The Need for Authoritative Content in a Crowd-Sourced World

All right, welcome to the new geospatial world where everyone is a geospatial content author!  Almost all new cell phones come with a GPS chip in them and allow you and everyone else to create geospatial content.  There are new open source data projects launched seemingly every week where communities are mapping things that are important to them.  Open Street Map allows you to participate in the development of a whole new and open transportation layer.  It is a bright, new wonderful world where vast amounts of geospatial data are being created and maintained by people who are not GIS professionals.  Should the world of geospatial professionals be concerned about being made irrelevant?

I think not.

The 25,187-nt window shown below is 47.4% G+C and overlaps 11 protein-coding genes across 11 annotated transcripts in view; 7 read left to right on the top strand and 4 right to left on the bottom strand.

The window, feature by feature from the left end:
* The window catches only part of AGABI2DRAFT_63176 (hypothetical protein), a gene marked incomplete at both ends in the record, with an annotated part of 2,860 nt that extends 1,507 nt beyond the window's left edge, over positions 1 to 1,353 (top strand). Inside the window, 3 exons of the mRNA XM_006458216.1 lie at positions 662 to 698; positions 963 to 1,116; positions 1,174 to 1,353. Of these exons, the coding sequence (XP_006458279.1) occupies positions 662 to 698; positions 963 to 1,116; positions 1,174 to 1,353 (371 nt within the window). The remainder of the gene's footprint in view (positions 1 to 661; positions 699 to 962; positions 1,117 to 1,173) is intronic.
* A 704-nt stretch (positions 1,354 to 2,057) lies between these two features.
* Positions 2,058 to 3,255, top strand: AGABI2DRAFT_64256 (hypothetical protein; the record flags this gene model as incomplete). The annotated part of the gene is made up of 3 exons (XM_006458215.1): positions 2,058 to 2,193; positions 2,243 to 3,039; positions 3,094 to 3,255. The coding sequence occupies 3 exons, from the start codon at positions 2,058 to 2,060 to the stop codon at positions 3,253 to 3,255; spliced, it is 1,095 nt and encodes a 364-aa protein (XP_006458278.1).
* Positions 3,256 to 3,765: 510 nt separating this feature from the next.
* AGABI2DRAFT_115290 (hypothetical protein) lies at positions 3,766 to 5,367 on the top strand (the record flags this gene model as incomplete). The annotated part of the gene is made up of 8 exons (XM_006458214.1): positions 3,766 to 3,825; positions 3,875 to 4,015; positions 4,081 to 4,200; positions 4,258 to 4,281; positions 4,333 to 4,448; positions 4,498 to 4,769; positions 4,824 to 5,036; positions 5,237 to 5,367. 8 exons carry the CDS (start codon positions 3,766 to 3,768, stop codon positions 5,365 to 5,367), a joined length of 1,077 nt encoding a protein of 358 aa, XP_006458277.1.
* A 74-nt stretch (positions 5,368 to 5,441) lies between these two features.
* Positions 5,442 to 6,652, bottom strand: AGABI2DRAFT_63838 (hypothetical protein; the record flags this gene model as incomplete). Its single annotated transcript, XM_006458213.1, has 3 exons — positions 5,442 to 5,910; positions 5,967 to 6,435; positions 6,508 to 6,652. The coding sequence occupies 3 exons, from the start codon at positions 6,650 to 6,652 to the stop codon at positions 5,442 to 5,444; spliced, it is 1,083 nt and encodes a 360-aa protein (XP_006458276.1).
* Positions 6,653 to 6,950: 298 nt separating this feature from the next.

Think of the hundreds of geospatial data sources that we rely on every day.  Digital elevation models, the National Hydrography Dataset, tax parcels, land cover, new sources of imagery, utility delivery networks, airfield obstructions,  sub-surface geology... where do you stop?  Any geospatial data source that we rely on for business-critical decisions needs to meet certain standards for accuracy, completeness, and documentation.  The development and management of this data needs to be done by people who understand the difference between spatial accuracy and precision.  They need to understand the differences between different spatial reference systems, why one projection might be better than another in a given situation, and what might be lost when transforming data from one spatial reference system to another.  The data needs to be documented in such a way that we can understand how and why the data was developed and maintained and what analyses it might support.  In short, the world needs authoritative data sets, and the need for these data sets will continue to drive a growing need for GIS professionals.  I think that the next ten years will see a tremendous growth in the use of geospatial data and analysis across both government and commercial sectors.  This growth should drive a need for more people who understand geospatial concepts and can apply that knowledge to a variety of different disciplines.  I hope that our colleges and universities will be able to graduate enough people trained in geo-science to meet the need.